I almost feel sorry for General McChrystal. It was his job to "win" the Afghanistan war. Nobody knows what that means. Nobody knows how. He was given 18 months to accomplish the undefined impossible.
And now the cat's out of the bag that he and his people think the civilian leaders who gave them the assignment are less than top-notch. Since I believe that the best people in the Obama Administration, including the President, understand that in Afghanistan they've inherited a deadly conflict with no rational purpose or happy end, I don't blame McChrystal for feeling he'd been pushed out on a limb to take a fall.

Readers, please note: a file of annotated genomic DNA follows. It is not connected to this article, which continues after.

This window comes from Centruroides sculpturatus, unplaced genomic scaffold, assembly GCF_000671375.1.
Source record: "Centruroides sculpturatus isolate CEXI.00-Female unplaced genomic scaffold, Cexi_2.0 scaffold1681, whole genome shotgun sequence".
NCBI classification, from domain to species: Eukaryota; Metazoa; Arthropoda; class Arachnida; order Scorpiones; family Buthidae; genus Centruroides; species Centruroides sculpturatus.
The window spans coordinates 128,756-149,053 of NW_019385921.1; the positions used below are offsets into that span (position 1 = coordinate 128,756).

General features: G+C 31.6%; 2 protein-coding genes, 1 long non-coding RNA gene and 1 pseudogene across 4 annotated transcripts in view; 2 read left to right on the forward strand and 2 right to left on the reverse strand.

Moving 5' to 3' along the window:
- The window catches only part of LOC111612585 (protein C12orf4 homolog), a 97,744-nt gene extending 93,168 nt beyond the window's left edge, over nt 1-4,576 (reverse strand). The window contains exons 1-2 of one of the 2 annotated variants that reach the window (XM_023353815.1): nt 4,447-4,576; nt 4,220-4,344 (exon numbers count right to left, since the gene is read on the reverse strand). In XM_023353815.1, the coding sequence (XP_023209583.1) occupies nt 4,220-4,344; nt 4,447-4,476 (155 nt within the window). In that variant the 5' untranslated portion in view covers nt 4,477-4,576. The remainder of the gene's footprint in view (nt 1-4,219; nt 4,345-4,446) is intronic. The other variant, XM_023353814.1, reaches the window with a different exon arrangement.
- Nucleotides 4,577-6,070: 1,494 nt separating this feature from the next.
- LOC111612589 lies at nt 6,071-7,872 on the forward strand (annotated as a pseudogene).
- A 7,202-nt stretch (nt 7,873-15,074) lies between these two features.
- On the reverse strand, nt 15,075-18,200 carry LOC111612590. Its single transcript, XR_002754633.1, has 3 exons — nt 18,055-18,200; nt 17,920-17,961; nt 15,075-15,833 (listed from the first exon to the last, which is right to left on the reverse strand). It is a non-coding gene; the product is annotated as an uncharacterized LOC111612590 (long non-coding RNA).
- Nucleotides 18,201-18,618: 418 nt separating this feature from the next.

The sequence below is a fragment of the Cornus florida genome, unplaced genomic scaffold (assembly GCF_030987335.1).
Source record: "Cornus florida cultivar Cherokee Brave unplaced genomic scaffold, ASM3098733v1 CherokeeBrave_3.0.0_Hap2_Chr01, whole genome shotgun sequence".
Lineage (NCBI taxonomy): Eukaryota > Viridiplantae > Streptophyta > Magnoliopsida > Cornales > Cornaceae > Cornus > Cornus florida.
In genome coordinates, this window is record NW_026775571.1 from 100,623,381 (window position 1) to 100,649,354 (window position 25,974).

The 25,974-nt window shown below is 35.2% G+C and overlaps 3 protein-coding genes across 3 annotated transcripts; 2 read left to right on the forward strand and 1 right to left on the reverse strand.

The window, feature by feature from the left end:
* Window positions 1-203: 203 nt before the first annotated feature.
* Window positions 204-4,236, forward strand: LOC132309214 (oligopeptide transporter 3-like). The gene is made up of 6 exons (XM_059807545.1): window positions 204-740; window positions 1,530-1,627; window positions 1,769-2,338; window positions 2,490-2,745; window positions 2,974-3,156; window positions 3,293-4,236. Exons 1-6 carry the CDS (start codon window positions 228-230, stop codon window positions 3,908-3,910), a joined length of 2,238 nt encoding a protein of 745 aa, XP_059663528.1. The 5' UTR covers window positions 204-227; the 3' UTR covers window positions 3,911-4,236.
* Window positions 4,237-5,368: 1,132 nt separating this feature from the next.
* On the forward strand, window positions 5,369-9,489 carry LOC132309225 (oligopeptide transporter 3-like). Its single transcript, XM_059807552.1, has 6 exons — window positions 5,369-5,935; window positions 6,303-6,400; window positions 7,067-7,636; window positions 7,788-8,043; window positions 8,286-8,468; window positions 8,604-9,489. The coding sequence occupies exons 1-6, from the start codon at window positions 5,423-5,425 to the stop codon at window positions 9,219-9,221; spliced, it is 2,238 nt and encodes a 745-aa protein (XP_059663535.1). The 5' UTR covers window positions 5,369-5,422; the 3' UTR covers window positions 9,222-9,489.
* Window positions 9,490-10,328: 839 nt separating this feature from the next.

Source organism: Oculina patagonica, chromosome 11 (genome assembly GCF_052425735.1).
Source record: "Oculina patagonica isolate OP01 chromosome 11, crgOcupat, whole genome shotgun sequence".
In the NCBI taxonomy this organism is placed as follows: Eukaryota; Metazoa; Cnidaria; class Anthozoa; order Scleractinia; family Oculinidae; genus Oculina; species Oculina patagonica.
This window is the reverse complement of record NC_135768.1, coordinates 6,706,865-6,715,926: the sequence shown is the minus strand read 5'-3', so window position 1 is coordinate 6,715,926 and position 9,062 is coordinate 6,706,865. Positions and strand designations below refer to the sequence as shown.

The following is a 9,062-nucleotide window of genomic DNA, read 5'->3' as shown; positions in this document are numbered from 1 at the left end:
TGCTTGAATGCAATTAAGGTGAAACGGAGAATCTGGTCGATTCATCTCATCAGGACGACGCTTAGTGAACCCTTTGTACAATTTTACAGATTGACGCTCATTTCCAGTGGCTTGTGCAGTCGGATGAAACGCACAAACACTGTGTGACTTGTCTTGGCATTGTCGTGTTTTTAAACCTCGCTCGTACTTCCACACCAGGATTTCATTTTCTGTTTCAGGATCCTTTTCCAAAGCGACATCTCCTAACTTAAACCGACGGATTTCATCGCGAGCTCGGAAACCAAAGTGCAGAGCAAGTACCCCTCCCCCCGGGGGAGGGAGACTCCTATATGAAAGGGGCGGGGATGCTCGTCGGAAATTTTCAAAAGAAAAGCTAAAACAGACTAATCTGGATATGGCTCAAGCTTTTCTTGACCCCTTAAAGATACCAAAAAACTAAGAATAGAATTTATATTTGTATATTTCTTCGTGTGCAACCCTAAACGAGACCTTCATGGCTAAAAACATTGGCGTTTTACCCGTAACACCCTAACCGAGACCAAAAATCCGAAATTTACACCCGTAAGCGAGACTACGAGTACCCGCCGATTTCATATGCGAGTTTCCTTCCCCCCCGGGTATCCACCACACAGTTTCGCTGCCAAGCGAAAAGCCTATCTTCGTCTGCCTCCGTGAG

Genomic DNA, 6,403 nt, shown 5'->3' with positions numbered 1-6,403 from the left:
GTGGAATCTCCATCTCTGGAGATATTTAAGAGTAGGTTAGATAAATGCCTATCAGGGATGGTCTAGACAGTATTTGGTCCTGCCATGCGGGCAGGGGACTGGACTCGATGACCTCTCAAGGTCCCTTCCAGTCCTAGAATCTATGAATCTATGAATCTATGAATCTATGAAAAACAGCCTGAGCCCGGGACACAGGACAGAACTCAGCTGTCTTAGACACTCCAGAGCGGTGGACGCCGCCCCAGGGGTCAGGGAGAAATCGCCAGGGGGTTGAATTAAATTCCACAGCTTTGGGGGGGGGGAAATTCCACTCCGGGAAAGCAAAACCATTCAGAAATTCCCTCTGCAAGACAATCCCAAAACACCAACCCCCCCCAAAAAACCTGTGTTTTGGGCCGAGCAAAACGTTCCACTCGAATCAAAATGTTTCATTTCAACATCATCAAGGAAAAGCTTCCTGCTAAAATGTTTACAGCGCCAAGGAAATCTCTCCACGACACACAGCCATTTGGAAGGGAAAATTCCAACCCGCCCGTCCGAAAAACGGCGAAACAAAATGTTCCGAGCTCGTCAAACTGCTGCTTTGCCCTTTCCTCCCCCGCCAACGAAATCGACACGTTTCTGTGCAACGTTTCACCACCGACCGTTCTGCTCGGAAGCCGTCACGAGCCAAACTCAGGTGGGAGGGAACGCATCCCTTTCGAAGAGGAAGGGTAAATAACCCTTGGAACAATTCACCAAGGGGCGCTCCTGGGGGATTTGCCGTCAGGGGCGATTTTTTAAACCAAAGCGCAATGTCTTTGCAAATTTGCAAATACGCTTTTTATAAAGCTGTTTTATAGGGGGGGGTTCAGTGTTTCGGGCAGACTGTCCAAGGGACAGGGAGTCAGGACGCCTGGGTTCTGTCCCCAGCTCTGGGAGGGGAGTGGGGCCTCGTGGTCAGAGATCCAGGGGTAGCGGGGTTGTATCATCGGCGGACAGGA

At the same time, I hope Obama agrees with James Fallows and fires the unhappy general. The issue here is civilian supremacy over the military. Does the United States still have that? Or are we so enamored of our imperial capacity to impose our will by force around the world that we let generals dictate to Presidents? I hope not. Mistreated military forces sometimes turn on their ostensible commanders; I've been concerned about this ever since President George W fell into the all-war-all-the-time trap.
The project is unraveling before our eyes and politicians -- U.S., U.K., and Afghan -- can't put Humpty-Dumpty together again.